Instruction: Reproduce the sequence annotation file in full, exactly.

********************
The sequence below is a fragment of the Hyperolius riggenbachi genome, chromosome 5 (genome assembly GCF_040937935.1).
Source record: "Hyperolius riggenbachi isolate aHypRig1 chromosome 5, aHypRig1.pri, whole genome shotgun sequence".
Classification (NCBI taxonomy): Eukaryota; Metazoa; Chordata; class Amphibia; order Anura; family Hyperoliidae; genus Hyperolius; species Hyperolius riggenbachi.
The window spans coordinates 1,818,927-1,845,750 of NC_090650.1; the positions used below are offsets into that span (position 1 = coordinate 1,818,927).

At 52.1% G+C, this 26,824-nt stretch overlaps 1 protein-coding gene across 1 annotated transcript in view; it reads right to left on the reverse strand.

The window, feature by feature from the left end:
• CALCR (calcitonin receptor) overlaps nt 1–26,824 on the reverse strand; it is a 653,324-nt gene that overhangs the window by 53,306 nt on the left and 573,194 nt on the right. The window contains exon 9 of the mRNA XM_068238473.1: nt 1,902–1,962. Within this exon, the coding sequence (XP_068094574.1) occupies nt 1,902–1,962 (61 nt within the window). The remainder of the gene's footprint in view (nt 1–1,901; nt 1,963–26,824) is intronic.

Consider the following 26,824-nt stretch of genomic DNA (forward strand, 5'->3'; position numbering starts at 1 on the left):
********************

The sequence below is a fragment of the Hyperolius riggenbachi genome, chromosome 5 (genome assembly GCF_040937935.1).
Source record: "Hyperolius riggenbachi isolate aHypRig1 chromosome 5, aHypRig1.pri, whole genome shotgun sequence".
Classification (NCBI taxonomy): Eukaryota; Metazoa; Chordata; class Amphibia; order Anura; family Hyperoliidae; genus Hyperolius; species Hyperolius riggenbachi.
The window spans coordinates 1,818,927-1,845,750 of NC_090650.1; the positions used below are offsets into that span (position 1 = coordinate 1,818,927).

At 52.1% G+C, this 26,824-nt stretch overlaps 1 protein-coding gene across 1 annotated transcript in view; it reads right to left on the reverse strand.

The window, feature by feature from the left end:
• CALCR (calcitonin receptor) overlaps nt 1–26,824 on the reverse strand; it is a 653,324-nt gene that overhangs the window by 53,306 nt on the left and 573,194 nt on the right. The window contains exon 9 of the mRNA XM_068238473.1: nt 1,902–1,962. Within this exon, the coding sequence (XP_068094574.1) occupies nt 1,902–1,962 (61 nt within the window). The remainder of the gene's footprint in view (nt 1–1,901; nt 1,963–26,824) is intronic.

Consider the following 26,824-nt stretch of genomic DNA (forward strand, 5'->3'; position numbering starts at 1 on the left):